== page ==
Tourism Minister Thong Khon said on Sunday he did not believe an upcoming hike in the cost of tickets for foreigners visiting Angkor Wat will cause fewer tourists to come to Cambodia, with surveys showing most who visit the country are prepared to pay more.
The government in November took over ticket sales for the Angkor Archaeological Park from businessman Sok Kong’s Sokimex group. The body it created to manage the sales, the Angkor Institution, announced new prices for foreign visitors on Friday.
A one-day ticket will increase from $20 to $37, a three-day ticket from $40 to $62 and a seven-day ticket will go from $60 to $72. Two dollars from each ticket will go to the Kantha Bopha Children’s Hospital, which provides free treatment to Cambodian children.
The new prices for foreigners are set to come into effect February 1. Entry to the park will remain free for Cambodians.
Mr. Khon told the Thmey Thmey news service on Sunday that the time was ripe for a price increase after years of inflation had whittled away the value of income from each ticket.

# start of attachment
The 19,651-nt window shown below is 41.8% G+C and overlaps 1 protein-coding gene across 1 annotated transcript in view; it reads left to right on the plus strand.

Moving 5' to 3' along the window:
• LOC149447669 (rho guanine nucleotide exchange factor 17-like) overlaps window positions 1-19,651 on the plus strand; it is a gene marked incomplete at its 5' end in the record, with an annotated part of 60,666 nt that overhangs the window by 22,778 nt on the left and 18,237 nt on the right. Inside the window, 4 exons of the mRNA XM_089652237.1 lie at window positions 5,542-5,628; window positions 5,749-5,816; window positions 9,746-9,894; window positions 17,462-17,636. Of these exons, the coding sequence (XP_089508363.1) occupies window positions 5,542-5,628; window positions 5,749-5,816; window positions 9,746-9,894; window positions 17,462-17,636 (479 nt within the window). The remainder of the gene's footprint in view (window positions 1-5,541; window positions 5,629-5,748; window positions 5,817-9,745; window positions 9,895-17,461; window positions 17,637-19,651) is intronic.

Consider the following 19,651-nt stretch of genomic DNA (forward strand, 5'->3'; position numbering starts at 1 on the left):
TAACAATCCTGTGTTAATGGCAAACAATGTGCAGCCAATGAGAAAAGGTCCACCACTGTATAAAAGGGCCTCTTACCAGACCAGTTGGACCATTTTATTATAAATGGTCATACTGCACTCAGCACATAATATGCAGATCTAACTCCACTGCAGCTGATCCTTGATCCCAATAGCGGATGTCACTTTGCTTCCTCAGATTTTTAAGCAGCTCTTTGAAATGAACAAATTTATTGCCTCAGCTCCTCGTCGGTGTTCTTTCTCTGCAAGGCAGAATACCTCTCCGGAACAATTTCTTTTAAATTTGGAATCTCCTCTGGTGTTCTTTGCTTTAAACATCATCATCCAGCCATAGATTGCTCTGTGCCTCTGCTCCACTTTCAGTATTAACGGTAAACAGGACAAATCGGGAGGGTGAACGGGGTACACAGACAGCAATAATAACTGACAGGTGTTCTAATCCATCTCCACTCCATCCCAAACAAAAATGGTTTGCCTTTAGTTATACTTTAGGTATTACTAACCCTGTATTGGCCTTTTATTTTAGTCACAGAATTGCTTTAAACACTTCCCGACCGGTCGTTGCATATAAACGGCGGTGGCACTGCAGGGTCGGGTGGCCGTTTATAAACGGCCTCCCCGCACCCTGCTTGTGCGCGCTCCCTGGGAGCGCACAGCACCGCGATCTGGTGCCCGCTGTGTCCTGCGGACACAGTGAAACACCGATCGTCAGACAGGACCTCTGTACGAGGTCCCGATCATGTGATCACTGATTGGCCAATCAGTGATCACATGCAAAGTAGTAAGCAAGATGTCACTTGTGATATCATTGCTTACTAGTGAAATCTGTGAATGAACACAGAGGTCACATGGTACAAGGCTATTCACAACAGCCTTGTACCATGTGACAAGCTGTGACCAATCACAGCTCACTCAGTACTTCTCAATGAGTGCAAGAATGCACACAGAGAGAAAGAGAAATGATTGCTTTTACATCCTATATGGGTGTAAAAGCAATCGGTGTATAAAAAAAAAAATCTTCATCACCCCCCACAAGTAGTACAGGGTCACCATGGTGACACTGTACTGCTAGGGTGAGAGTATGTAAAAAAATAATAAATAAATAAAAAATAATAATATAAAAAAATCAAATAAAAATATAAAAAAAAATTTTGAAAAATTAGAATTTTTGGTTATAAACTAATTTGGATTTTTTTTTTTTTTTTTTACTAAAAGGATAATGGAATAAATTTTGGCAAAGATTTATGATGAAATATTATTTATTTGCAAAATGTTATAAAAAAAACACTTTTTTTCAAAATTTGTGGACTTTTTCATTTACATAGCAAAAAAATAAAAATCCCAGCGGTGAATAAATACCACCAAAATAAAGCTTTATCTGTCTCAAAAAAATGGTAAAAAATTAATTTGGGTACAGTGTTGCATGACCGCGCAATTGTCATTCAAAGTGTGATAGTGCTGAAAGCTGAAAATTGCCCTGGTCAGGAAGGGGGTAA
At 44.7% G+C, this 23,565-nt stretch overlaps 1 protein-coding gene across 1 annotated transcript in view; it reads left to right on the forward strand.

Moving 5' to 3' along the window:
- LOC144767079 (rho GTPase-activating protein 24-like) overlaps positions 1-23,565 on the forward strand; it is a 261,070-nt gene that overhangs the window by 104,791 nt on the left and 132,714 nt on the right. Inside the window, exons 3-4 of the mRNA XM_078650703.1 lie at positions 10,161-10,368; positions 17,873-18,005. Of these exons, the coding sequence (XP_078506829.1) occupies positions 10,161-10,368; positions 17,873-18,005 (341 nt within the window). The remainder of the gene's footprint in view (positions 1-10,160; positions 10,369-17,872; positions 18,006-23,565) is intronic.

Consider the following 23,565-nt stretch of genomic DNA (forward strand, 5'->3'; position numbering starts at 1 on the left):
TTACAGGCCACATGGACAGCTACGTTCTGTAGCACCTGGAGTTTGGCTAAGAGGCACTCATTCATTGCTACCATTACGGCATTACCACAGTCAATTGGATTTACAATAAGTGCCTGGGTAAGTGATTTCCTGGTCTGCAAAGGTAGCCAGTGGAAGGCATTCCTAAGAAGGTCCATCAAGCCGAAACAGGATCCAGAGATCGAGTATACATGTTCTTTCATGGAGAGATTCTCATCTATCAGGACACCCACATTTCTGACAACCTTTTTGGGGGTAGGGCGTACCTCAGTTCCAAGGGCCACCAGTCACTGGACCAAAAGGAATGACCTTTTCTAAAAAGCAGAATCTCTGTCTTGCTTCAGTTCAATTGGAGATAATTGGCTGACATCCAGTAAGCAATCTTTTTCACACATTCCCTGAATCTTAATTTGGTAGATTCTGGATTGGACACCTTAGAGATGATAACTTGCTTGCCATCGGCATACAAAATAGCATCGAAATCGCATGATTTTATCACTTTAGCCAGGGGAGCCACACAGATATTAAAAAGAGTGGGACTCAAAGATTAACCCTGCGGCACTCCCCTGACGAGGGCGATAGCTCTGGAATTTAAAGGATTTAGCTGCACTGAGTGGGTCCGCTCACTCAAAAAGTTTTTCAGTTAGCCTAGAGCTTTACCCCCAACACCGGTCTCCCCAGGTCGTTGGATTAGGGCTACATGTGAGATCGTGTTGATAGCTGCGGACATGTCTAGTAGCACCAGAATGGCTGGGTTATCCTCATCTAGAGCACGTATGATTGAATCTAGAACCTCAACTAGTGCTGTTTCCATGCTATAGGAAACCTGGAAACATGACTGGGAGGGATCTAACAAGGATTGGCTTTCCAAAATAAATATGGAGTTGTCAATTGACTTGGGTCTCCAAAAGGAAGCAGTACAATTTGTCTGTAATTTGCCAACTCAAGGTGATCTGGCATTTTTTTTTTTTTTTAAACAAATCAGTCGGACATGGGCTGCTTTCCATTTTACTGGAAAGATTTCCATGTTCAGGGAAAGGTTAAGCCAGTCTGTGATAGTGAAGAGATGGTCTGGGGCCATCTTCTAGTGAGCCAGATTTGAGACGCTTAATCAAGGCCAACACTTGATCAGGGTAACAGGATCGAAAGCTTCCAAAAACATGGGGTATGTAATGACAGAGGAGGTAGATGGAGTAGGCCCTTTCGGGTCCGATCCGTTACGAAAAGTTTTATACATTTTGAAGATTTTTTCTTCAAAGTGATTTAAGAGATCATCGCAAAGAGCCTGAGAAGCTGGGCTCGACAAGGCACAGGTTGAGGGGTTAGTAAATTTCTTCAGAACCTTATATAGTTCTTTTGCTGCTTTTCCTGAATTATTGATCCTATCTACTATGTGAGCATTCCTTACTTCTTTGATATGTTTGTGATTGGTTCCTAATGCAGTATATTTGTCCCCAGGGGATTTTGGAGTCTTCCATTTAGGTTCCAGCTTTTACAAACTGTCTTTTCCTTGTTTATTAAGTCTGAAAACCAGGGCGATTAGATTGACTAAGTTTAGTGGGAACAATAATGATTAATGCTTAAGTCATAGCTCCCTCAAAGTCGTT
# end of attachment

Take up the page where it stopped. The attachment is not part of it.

“Twenty dollars from 1994 equals $35 now…so the value of the money has been going down for 20 years already,” Mr. Khon said.
“Secondly, we did a survey with tourists—such as at the airports—and they said Angkor is very wonderful, so the prices could be raised. And the big travel agents in other countries told us that our prices are very inexpensive compared to other places,” he said.
“At other places, it’s $80, $70 or $60 for one day at one temple, whereas in our country, they pay only $35 plus $2 [to Kantha Bopha] and they can visit 27 temples that are big—like Angkor, Bayon, Ta Prom, Banteay Srey and other temples, so it’s not very expensive.”
Chhay Sivlin, president of the Cambodian Association of Travel Agents, said he feared the price increase would make things harder for the 600 travel agencies he represents when they negotiate with travel agents abroad to put together travel packages.
“It could make guests who have already made bookings feel surprised, and it could be a bit difficult for travel agents to negotiate with their overseas partners to increase the prices,” Mr. Sivlin said.
“I, on behalf of all travel agents in Cambodia, would like to request an extension of one year to the date for the implementation of new prices.”
Phay Siphan, spokesman for the Council of Ministers, which oversees the body that manages the Angkor Archaeological Park, said he believed tourists would understand the price increase.
“Compared with the world’s other cultural heritage sites, like the Palais in France and the Pyramids, the Angkor Wat tickets are cheaper,” Mr. Siphan said.
“I see it won’t affect the number of tourists who visit because…the prices are still lower than other heritage sites. And secondly, part of the increase means they will be participating in taking care of Cambodian children.”
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